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Credit Union forensic audit reveals financial peculiarities

by Barbados Today
5 min read

A forensic audit of the Barbados Public Workers’ Co-operative Credit Union Ltd. (BPWCCUL) Mile-and-a-Quarter, St. Peter branch has revealed several infractions that have caused unrest among its membership.

The virtual annual general meeting (AGM) last Saturday became heated when many of the details of the report of the audit, carried out by respected firm Ernst & Young, were revealed.

Barbados TODAY understands that captured within the 66-page document, titled Review of the Mile-and-a-Quarter Project – Final Report and dated June 15, 2021, were several discrepancies in the credit union’s governance oversight model. The report stated that while serving on the board, a top official constructed a building on his land and then negotiated a lease agreement for the credit union to rent the building from him. According to the report, the initial estimated cost to set up the northern branch on the same site was $528,000, but when the project was completed, the final cost was $2.3 million.

Activist Marsha Hinds-Layne, the spokesperson for a group dubbed ‘Concerned Members of the Credit Union’, was among those voicing displeasure during the meeting.

Speaking on the report, an incensed Hinds-Layne told Barbados TODAY that for years her group had been paying attention to some questionable developments within the credit union. She claimed that each time they raised those concerns they were dismissed, so a forensic audit of the opening of the Mile-and-a-Quarter branch was triggered last year.

During last weekend’s AGM, Hinds-Layne attempted to move a motion calling for the strengthening of the by-laws to be in line with the recommendations of the forensic audit and for term limits to be introduced. However, that was deemed to be inappropriately proposed.

Hinds-Layne insisted that term limits were particularly necessary because, for far too long, there has been a revolving door of the same individuals allegedly “enabling and turning a blind eye” to what was taking place within the movement.

Some of the key recommendations in the document speak to the credit union’s limited governance oversight when it comes to money. In terms of project management, it suggested that they should sign and clearly define specific internal roles and responsibilities for the management of capital projects; and develop capabilities to facilitate the assignment of qualified and experienced Public Worker’s Co-operative Credit Union Ltd. project managers for all major capital projects.

Hinds-Layne believes that the Mile-and-a-Quarter situation was a snapshot of a general issue in the credit union. This was a point supported on Page 16 of the report, which suggested that there were systemic issues with internal control.

This internal control, the report stated, was not robust, resulting in “non-compliance to approved policies and procedures, unclear reporting structures and inadequate document retention”. There were also gaps in the procurement policy manual, the report indicated.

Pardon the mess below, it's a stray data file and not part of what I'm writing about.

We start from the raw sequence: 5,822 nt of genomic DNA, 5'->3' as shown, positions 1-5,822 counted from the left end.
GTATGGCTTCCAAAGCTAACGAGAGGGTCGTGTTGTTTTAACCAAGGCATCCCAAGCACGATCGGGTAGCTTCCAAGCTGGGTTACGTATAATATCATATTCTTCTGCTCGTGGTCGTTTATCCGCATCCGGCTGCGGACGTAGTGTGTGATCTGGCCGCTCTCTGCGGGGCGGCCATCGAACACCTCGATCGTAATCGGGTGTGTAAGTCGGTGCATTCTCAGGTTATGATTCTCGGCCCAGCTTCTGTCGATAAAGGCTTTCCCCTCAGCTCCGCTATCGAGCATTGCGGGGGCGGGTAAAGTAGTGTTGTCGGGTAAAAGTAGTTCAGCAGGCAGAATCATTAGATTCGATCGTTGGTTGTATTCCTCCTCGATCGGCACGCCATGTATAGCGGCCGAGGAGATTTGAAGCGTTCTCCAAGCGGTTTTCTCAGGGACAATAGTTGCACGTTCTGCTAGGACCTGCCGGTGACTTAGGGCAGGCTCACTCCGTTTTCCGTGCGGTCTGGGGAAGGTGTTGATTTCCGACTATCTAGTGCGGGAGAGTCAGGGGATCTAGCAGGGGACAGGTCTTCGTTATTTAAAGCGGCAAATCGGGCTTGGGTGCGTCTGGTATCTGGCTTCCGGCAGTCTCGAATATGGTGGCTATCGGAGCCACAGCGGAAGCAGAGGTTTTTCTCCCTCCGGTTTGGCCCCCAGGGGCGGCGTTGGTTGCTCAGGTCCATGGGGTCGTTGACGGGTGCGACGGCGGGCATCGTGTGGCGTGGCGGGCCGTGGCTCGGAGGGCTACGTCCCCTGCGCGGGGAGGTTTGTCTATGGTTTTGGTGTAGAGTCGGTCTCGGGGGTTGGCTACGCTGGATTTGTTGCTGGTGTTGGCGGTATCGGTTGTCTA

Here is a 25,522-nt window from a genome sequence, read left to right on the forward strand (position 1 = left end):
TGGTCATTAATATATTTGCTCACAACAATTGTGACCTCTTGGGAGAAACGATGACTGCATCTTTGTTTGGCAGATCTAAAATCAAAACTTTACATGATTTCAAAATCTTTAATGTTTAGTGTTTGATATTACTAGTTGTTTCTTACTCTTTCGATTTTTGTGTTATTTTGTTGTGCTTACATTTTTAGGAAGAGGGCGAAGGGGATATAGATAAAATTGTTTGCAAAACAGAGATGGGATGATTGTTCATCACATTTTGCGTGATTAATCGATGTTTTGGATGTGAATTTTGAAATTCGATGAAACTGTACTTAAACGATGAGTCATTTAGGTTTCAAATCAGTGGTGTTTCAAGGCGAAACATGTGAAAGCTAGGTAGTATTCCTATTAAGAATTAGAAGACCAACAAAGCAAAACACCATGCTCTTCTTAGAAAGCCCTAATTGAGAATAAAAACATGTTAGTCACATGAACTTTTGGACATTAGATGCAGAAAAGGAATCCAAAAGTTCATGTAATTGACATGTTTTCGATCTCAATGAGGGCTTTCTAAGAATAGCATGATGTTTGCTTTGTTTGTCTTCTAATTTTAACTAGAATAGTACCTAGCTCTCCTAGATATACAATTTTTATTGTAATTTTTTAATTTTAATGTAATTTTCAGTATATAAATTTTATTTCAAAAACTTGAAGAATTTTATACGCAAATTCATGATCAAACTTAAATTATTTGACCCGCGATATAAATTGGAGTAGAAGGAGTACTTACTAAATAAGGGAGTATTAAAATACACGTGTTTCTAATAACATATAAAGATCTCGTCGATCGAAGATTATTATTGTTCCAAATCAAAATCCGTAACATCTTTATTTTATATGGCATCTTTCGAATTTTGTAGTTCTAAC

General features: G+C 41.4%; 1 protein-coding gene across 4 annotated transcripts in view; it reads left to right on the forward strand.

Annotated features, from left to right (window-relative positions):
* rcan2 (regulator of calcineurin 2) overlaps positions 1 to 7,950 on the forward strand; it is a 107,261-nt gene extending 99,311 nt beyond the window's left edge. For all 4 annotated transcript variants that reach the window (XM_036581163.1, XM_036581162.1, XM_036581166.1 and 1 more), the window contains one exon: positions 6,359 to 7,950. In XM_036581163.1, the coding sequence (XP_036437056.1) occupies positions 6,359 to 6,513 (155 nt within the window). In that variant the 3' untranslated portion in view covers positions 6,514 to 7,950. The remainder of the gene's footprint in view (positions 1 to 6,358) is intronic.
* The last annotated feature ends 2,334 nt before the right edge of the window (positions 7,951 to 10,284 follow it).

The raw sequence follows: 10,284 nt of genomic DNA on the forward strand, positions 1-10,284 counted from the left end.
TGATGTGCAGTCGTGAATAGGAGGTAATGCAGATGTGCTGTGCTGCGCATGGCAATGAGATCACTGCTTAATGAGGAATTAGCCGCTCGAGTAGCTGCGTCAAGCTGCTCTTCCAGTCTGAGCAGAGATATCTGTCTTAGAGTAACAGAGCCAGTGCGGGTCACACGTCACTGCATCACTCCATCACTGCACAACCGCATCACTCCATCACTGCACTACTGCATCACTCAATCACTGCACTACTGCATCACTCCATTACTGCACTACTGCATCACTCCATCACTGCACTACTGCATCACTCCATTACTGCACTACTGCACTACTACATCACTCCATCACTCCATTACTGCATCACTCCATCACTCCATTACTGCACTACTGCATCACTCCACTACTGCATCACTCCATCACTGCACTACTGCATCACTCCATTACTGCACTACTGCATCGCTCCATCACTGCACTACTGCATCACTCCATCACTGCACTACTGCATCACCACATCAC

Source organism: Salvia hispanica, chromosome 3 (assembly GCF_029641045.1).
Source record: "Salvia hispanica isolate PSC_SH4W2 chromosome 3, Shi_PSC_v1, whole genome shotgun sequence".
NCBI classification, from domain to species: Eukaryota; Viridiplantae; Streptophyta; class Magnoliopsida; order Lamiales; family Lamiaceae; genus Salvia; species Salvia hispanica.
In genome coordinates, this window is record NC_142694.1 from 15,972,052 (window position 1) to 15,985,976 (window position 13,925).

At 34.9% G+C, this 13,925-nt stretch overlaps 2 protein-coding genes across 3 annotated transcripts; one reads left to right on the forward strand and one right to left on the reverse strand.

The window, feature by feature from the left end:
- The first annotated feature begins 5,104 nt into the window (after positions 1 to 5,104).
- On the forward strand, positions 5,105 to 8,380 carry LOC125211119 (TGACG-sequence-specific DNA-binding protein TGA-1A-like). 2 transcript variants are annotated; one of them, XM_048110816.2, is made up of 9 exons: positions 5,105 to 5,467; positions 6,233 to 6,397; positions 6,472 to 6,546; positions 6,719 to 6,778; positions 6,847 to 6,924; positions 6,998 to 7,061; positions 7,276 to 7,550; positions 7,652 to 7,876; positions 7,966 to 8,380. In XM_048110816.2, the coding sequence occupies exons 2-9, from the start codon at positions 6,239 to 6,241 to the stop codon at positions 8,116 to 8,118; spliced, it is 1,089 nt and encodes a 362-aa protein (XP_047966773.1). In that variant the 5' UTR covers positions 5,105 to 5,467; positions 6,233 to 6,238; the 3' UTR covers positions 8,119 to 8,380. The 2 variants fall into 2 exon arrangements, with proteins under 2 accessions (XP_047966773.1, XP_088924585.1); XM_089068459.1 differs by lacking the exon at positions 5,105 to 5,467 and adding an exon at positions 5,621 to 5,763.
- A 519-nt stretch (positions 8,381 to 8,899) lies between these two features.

Hinds-Layne urged Barbadians to pay attention to what is taking place within their financial institutions, as she drew reference to the collapse of CLICO International Life Insurance.

“I think what has happened is the growth of the credit union has outstripped our ability to be able to think about the management that needs to be in place to make it a safe organization. So, we’re much bigger and we’re doing much more than the laws and accountability mechanisms that we had in place anticipated, and there are a few individuals who are using that for their personal gain. It is unfortunate and it is disappointing,” she said.

Explaining why she decided to speak publicly on the matter, Hinds-Layne said that after a decade of fighting for stronger mechanisms to ensure that the savings of Barbadians are safeguarded in the credit union, she has no hope it will get better.

“Over those ten years I have been shot down at meetings, I have been dismissed, I have been disrespected — you name it, and I have faced it in the name of the people of the Barbados Public Workers’ Credit Union. . . . There is a group of people who have decided that it is their right to use the money of the credit union with abandon. You’re not supposed to ask them about it, you’re not to question them about it and when you do that, you’re the one who is offensive. And I have no evidence that that is stopping so that is why we have to speak about it in public now. For ten years I have been trying. People can go back and get the [minutes] of the annual general meetings; this has not now started,” she said.

Barbados TODAY reached out to immediate past president Glendon Belle, who presided over the credit union during the period of the audit report, but he declined to address the issues.

“I am not in that official capacity anymore. I don’t have anything to say. You may want to speak to the CEO or current president,” he said.

When contacted, newly-installed president Lydia Lewis said a board meeting was planned for this Thursday and she would “get back” to Barbados TODAY then.

Former director Cedric Murrell also declined to comment.

“I will not be able to speak to you because I’m not the president and I don’t hold a post on the Board any longer,” he said.

Although admitting that he was a Board member during the period under review, Murrell said he was “not a principal player”.

Group Chief Executive Officer Glyne Harrison said that under the credit union’s governance framework, the matter falls under the direct remit of the supervisory committee and he was not authorized to speak on it. (KC)

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